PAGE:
This is not usually the sort of stuff I blog on, but this demolition job on the pseudo-science promoted by Jonas Himmelstrand, a Swedish “expert” who turns out to have no qualification of any worth in the subject he pontificates on (the mental health of children), in the Observer is so masterly that it deserves more coverage.
Here’s a key passage:
Himmelstrand’s talk received enthusiastic coverage in the Daily Mail andDaily Telegraph, which referred to him respectively as a “researcher” and “psychologist”. Lynne Burnham, the secretary of Mothers at Home Matter, told the Observer that Himmelstrand’s research was “all based on proper scientific figures”. She said: “He works quite closely with an American professor and sociologist. I can certainly send you some of his research papers.”
When contacted by the Observer, however, Himmelstrand said that he had been “self-taught”, although his late father was an internationally known sociologist. “I cannot say I have an academic degree, and I have never claimed to have one,” he said. “Some British media have mistakenly written that I am a sociologist. This is not correct.” In the introduction to his House of Commons talk, he said that he was the founder of the Mireja Institute and a “faculty member” of the Neufeld Institute, founded by Canadian psychologist Dr Gordon Neufeld. Last week, however, he conceded that Mireja was a “one-man outfit”. The Neufeld Institute says on its website that it invites people to become “faculty members” if they complete an advanced course in home-schooling and a two-year internship at its “virtual campus”, at a cost of more than £8,000.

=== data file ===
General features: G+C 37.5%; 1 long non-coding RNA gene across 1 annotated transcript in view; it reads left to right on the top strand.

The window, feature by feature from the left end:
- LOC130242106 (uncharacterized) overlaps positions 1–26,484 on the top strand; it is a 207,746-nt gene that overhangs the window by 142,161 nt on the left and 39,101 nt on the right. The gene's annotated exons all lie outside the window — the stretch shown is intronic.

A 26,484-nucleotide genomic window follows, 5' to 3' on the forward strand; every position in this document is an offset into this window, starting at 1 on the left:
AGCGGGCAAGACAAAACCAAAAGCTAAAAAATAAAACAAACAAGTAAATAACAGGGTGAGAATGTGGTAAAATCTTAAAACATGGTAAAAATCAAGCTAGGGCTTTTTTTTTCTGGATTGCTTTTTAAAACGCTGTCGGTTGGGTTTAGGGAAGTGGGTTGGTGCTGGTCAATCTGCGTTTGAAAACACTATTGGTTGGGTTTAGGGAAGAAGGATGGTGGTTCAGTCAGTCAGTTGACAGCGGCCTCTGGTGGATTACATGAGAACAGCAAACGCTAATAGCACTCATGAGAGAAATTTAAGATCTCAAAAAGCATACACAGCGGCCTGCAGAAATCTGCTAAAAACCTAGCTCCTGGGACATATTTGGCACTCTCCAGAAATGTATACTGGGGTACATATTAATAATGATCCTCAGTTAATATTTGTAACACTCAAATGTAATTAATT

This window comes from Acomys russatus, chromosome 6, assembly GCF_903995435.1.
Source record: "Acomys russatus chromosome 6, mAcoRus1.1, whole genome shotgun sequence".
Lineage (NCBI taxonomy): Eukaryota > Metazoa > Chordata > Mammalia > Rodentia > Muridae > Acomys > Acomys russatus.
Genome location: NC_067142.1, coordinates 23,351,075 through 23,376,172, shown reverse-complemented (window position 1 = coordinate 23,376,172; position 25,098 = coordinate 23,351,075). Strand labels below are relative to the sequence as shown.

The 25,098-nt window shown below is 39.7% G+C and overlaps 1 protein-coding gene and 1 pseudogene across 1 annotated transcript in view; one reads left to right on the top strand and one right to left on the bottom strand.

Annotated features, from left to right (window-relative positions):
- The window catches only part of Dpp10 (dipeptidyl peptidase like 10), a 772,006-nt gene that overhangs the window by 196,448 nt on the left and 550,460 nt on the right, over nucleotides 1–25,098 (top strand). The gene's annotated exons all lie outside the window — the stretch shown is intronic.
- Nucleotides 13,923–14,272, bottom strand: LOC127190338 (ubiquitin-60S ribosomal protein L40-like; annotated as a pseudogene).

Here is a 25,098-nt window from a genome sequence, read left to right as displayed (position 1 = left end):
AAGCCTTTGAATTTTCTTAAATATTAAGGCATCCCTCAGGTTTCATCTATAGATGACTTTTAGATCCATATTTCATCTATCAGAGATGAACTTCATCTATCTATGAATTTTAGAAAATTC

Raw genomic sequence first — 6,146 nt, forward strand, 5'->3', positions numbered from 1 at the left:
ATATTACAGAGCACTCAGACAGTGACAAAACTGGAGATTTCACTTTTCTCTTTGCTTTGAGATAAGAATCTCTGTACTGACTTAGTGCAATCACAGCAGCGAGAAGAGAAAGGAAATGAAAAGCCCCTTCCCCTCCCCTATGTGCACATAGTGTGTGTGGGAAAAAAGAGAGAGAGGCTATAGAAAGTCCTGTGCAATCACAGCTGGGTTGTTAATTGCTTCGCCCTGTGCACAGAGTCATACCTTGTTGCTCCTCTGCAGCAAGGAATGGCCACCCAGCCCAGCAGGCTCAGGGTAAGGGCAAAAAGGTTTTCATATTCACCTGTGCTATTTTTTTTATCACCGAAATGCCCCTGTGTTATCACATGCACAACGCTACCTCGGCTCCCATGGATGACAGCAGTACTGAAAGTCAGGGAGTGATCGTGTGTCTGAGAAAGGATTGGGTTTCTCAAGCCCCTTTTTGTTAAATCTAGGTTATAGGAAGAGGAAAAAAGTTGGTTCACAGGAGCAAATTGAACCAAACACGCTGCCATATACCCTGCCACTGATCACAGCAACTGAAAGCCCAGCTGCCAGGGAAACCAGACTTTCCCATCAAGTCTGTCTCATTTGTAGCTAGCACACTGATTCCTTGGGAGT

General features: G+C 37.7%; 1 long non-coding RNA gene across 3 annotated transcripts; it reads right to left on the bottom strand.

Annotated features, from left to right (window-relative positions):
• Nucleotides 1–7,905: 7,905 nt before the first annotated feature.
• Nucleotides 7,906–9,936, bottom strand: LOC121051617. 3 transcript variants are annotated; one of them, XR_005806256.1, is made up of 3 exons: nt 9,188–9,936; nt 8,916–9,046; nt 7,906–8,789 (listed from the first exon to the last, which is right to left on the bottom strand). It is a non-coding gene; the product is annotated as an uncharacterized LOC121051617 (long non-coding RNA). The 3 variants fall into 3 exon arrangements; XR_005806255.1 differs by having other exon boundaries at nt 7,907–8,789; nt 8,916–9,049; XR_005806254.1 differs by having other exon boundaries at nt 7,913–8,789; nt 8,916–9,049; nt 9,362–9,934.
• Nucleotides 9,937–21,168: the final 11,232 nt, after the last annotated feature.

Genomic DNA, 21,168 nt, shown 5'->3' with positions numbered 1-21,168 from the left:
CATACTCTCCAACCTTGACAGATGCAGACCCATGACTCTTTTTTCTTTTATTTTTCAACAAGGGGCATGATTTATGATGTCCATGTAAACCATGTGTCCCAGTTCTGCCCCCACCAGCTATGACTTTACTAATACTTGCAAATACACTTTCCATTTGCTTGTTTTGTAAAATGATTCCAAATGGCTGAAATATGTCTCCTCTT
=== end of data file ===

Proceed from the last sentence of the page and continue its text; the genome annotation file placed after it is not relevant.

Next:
- Doubts over childcare ‘expert’ feted by Tories (guardian.co.uk)
- What if there was a tax on pseudoscience (lizditz.typepad.com)
- A Trojan Horse for Creationism (truthdig.com)